Sometimes, your new puppy simply isn’t the right match for you and your household. This can happen to any pet owner, so it’s not your fault. So, when should you rehome a puppy to avoid unpleasant experiences for both parties?
If you feel overwhelmed with your new puppy and feel that you must rehome him or return him to the breeder or shelter, do so as soon as you can. The younger the puppy is, the easier it will be for her to get a new home.
When Should You Rehome A Puppy?
Generally, here are some reasons you should seriously consider rehoming your new puppy:
- Incompatibility with your kids – If there is a serious risk of your kids or your puppy getting injured due to unpleasant relationships, you may need to rehome your puppy. Occasional nipping during playtime is pretty normal and your pup will grow out of it, but if your pooch shows real signs of aggression or your kids find it hard to learn how to respect and love the puppy, it’s best to rehome the puppy before serious bites occur.
- Incompatibility with other pets – When you bring home a new puppy, your older cats and dogs may initially find it difficult to adjust. But if there is a chance that your puppy could kill your cat or your older dog could tear apart your puppy, it is only humane to separate them by rehoming your new puppy.
- Lack of time – If you truly don’t have adequate time to devote to your puppy, even the help of daycare or training programs may not help. There is no shortcut to proper training and raising of dogs, so it could be better to just rehome your pup.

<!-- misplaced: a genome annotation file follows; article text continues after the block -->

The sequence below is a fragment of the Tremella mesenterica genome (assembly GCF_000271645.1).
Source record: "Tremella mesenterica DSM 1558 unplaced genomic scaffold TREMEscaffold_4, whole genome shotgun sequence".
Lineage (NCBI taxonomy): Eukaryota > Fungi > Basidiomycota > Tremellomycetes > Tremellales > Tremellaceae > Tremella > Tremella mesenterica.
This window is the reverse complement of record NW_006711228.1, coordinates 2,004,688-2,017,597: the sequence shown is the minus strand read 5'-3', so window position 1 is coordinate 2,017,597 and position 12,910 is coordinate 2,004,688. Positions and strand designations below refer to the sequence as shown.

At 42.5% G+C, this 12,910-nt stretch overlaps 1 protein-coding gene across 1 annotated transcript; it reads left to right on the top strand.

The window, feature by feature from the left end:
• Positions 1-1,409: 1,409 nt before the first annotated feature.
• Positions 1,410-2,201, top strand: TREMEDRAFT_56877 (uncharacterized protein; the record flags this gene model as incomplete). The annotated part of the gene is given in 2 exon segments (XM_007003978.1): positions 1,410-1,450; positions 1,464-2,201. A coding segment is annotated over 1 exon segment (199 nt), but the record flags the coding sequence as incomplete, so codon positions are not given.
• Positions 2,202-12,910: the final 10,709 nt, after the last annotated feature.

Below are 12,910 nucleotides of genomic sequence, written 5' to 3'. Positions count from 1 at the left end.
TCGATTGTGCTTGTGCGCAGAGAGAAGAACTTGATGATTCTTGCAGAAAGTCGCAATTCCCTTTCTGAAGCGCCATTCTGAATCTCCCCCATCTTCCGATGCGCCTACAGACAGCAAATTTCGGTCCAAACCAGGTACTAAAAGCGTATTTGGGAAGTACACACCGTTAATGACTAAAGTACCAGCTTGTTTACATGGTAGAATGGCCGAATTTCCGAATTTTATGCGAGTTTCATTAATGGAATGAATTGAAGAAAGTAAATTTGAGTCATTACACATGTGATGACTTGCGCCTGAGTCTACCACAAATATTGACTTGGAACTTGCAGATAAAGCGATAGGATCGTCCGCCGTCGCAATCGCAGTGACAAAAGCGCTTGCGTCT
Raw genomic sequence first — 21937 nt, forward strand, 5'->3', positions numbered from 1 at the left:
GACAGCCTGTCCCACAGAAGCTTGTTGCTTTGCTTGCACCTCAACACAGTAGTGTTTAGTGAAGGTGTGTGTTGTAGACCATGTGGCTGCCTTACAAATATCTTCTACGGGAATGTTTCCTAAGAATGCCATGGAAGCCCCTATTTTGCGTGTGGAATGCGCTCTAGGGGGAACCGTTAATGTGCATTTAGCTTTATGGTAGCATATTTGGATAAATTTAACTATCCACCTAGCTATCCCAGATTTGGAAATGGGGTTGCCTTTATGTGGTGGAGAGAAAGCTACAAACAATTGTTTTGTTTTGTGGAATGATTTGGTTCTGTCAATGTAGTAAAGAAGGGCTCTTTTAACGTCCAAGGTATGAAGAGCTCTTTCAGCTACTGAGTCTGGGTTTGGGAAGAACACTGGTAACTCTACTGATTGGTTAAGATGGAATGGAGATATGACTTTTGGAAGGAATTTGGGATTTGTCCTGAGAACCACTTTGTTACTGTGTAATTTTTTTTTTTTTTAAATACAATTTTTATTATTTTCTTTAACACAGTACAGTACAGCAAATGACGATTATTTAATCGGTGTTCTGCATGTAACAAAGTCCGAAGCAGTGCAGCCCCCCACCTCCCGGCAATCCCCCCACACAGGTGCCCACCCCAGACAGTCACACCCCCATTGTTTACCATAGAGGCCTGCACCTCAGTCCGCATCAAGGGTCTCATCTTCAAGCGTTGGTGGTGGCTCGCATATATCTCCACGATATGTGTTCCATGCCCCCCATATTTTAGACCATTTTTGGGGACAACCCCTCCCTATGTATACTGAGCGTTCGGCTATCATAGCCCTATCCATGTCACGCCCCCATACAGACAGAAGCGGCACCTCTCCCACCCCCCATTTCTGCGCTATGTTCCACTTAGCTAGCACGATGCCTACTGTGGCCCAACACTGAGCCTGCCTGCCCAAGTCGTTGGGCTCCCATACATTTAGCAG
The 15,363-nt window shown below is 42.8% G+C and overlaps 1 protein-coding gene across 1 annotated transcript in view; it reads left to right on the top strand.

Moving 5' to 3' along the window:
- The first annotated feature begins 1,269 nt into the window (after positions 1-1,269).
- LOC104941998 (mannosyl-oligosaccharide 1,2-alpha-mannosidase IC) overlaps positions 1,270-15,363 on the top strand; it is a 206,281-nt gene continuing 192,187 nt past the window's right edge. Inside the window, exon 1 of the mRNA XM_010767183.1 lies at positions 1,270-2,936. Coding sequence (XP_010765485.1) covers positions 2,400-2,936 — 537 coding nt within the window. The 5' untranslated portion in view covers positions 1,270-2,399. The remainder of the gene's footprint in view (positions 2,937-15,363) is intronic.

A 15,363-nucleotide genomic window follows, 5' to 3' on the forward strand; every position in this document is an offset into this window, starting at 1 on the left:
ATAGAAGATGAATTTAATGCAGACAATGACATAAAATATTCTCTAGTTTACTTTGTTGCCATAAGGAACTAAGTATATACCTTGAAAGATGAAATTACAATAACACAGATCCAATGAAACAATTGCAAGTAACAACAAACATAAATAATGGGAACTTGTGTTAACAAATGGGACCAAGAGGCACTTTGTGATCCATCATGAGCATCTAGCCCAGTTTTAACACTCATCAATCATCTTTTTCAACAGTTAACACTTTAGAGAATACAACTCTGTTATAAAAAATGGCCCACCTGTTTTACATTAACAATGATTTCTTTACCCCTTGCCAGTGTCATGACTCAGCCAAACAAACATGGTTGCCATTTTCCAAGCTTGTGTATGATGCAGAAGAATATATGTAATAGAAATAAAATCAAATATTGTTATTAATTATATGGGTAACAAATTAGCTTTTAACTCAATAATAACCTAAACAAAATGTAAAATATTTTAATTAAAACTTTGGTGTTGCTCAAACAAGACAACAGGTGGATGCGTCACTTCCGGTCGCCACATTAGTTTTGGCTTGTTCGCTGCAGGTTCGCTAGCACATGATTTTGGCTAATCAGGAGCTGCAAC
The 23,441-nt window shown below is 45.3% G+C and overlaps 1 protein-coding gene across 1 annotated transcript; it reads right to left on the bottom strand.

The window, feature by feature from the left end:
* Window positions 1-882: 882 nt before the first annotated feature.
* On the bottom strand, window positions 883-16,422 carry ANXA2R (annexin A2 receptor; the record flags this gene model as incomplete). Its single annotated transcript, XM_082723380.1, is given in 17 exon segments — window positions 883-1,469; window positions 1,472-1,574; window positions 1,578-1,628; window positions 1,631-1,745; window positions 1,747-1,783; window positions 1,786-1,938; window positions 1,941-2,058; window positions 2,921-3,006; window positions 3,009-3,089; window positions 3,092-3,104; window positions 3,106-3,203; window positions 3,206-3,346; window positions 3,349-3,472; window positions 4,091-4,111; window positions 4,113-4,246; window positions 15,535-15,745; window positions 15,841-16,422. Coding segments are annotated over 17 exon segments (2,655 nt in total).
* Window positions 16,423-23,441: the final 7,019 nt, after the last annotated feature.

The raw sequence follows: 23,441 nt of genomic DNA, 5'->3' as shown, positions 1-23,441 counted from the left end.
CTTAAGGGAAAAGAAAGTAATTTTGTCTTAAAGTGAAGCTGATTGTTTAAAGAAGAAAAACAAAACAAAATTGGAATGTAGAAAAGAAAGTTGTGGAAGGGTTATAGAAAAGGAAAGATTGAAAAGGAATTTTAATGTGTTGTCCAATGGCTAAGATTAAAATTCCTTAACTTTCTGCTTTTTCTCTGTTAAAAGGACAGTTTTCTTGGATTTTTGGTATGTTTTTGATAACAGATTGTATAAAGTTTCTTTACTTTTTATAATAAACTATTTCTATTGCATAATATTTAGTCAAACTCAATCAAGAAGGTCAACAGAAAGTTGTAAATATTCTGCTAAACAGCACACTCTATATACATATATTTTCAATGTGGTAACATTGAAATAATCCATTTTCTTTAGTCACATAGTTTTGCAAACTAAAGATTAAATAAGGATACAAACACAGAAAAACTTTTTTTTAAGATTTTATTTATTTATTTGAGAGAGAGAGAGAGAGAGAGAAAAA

- Excessive Energy or Destructive – Some puppies won’t just stop digging into carpets and destroying valuables such as carpets, furniture, clothing, etc. If the destructive behavior persists even with extensive training, it might cross your mind to rehome the pooch.
How To Safely Rehome Your Puppy
Most first-time dog owners often acquire their puppies from a shelter or breeder. If that’s the case with your new pooch, you may have signed a contract that highlights what you should do if you have to rehome the puppy.
If you’re not sure about the procedure, give them a call to seek clarification. It is possible that you are not permitted by law to rehome the puppy on your own. Most breeders would rather have the puppy back if you are not able to keep them.
If your breeder or shelter cannot take back the puppy, you will have to find an alternative to rehome them, but you must do it right. Consider taking her to a local boarder who can help monitor her temperament and advise on the right training methodology. Avoid looking for new homes on local Facebook groups, Craiglist, or newspaper classifieds.
These social platforms are notorious for attracting all kinds of shady buyers. Some people usually buy cheap dogs to use in inhumane backyard breeding businesses, flip puppies for a profit, or use them as bait for illegal dog fighting competitions.
Consult With Your Vet
You can always contact your vet, who might have another client looking for a dog breed like yours. They may also recommend no-kill shelters and rescues in your locality.
Shelters and rescue centers usually have a network of potential dog adopters and have protocols to ensure that puppies end up in good homes.